Several times in the last few weeks we have looked at applications that have significant issues with “impersonation” features. What is impersonation?
an act of pretending to be another person for the purpose of entertainment or fraud. (From Google)
In practice, impersonation is a feature that is commonly implemented to allow Customer Support to “see what the user sees”. Typically, it involves the support user effectively logging in as the actual user. As such, as a feature it can be invaluable.
It can also go quite wrong.
We reviewed one application that allowed any user to impersonate any other user. Only certain users should be able to perform impersonation. This is an issue of authorization. Rarely do we want regular users to be able to impersonate internal users.
It is almost a surprise if we see an application that has proper auditing around impersonation and actions during the impersonated session.
Things that should be auditable include:
- When the impersonation started and who initiated it.
- What actions were taken on behalf of the user by the impersonating user.
- When the impersonation stopped.
Extending on auditing just a bit, it is generally advisable that logging facilities record both the acting user and the logged in user. Imagine that Joe wants to impersonate Matt’s account to help troubleshoot an issue. All of the actions he takes should show changes to Matt’s data but there should also be a record that Joe is the acting / impersonating user.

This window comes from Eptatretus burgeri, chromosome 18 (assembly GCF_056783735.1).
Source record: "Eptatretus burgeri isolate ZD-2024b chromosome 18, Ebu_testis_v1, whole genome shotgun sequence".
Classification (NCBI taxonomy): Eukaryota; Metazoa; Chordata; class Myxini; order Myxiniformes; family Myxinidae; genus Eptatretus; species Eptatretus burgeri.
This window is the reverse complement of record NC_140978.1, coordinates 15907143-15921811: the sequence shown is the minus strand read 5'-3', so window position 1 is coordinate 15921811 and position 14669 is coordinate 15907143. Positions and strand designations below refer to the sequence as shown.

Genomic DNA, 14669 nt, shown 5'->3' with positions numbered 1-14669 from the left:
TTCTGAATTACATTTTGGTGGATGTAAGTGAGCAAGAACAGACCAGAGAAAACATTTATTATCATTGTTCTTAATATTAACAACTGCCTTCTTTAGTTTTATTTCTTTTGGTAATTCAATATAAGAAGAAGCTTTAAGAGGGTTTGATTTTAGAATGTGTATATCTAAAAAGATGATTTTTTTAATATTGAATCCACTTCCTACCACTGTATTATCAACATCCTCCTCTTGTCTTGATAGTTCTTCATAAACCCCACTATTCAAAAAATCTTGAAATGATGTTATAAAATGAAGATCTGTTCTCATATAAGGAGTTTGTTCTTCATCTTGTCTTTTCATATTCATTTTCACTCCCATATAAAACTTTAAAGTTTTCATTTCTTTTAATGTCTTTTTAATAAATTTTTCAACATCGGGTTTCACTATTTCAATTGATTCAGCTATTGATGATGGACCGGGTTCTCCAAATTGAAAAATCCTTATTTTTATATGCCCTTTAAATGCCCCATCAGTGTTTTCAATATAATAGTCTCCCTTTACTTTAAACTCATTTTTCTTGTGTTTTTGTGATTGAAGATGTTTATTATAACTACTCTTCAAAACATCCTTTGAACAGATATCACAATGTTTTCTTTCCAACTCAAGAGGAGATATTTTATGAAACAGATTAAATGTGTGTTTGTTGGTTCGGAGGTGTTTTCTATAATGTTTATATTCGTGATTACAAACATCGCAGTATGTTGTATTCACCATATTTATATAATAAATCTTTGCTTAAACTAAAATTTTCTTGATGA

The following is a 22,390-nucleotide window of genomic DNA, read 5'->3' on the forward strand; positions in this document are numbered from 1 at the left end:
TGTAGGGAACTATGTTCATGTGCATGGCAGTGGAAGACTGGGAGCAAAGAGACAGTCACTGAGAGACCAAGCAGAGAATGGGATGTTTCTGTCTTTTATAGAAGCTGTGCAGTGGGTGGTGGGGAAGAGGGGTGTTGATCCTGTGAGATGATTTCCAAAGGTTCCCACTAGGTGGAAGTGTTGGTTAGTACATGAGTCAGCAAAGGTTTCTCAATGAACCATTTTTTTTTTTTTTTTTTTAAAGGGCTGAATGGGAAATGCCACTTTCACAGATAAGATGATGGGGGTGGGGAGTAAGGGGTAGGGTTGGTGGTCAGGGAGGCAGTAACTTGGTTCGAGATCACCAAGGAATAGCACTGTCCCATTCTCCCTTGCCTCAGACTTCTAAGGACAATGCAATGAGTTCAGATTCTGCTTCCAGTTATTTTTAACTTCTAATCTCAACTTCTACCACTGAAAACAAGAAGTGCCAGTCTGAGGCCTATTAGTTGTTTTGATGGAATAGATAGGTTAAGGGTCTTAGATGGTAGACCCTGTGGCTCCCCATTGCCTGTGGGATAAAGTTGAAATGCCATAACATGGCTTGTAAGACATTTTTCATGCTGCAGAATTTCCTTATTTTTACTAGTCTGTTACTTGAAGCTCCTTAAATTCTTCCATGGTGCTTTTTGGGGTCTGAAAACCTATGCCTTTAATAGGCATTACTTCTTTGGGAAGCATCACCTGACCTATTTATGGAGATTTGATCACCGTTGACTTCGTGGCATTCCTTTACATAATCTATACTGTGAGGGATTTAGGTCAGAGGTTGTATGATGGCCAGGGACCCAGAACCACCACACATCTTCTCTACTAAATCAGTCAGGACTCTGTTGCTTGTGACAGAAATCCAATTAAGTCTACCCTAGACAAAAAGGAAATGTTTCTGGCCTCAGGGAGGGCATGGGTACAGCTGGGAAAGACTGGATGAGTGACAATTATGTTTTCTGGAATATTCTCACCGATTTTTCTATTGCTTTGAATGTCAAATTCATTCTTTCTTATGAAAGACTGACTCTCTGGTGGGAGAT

This is also a good reminder that we often don’t need to show sensitive data, even to users themselves. If we avoid showing specific sensitive data without an extra event (click), we can ensure that during impersonation sessions support personnel don’t see data that they don’t need to.
Another fail mode for impersonation is to have a common account with a “bypass” password, kind of like a shared super user for impersonation. We’ve recently seen systems that allow users to get a bypass password/session and then do whatever they want without any audit trail as to what the users were looking at. Using a shared user for this means that all of the audit trail will converge on a service account that we can’t now tie to a particular user. It is always a good exercise to walk through negative abuse case scenarios and ensure that the information needed is being collected to make sense of them.
Let’s think about the risk model for a moment:
- Malicious internal user wants to collect information from application users
- Non-malicious internal user helps lots of people and ends up with their data on their system – then they become a victim of a phishing or other type of attack
- Malicious external user can elevate privileges by assuming another identity
Since impersonation is a way to bypass authentication and authorization, it should receive significant scrutiny. If you have impersonation code, it may be worth reviewing code to ensure that only the users that you want to do it can, and that when they do their actions are tracked.